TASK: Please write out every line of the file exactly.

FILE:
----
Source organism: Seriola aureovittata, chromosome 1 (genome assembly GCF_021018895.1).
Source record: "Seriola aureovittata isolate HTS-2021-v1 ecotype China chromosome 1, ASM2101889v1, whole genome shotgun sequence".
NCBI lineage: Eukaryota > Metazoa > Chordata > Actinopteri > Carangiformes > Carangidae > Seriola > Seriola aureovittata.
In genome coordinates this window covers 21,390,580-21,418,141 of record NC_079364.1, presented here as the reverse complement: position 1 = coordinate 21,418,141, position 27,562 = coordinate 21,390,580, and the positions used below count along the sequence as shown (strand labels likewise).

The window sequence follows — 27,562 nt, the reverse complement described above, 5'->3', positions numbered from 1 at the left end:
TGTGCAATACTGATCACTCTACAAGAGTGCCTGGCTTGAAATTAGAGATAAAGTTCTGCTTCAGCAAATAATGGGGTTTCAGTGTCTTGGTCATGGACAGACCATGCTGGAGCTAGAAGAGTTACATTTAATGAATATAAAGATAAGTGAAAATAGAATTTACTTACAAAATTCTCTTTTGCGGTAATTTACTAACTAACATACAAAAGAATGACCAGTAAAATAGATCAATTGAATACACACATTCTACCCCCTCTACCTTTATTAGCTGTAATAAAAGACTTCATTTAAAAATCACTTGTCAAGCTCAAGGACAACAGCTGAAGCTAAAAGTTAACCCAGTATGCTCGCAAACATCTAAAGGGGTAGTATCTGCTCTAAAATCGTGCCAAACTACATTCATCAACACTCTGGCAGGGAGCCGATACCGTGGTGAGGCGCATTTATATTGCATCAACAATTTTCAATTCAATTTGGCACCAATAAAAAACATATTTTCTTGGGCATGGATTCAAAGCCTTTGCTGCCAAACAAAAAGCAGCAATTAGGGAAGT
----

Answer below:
Source organism: Seriola aureovittata, chromosome 1 (genome assembly GCF_021018895.1).
Source record: "Seriola aureovittata isolate HTS-2021-v1 ecotype China chromosome 1, ASM2101889v1, whole genome shotgun sequence".
NCBI lineage: Eukaryota > Metazoa > Chordata > Actinopteri > Carangiformes > Carangidae > Seriola > Seriola aureovittata.
In genome coordinates this window covers 21,390,580-21,418,141 of record NC_079364.1, presented here as the reverse complement: position 1 = coordinate 21,418,141, position 27,562 = coordinate 21,390,580, and the positions used below count along the sequence as shown (strand labels likewise).

The window sequence follows — 27,562 nt, the reverse complement described above, 5'->3', positions numbered from 1 at the left end:
TGTGCAATACTGATCACTCTACAAGAGTGCCTGGCTTGAAATTAGAGATAAAGTTCTGCTTCAGCAAATAATGGGGTTTCAGTGTCTTGGTCATGGACAGACCATGCTGGAGCTAGAAGAGTTACATTTAATGAATATAAAGATAAGTGAAAATAGAATTTACTTACAAAATTCTCTTTTGCGGTAATTTACTAACTAACATACAAAAGAATGACCAGTAAAATAGATCAATTGAATACACACATTCTACCCCCTCTACCTTTATTAGCTGTAATAAAAGACTTCATTTAAAAATCACTTGTCAAGCTCAAGGACAACAGCTGAAGCTAAAAGTTAACCCAGTATGCTCGCAAACATCTAAAGGGGTAGTATCTGCTCTAAAATCGTGCCAAACTACATTCATCAACACTCTGGCAGGGAGCCGATACCGTGGTGAGGCGCATTTATATTGCATCAACAATTTTCAATTCAATTTGGCACCAATAAAAAACATATTTTCTTGGGCATGGATTCAAAGCCTTTGCTGCCAAACAAAAAGCAGCAATTAGGGAAGT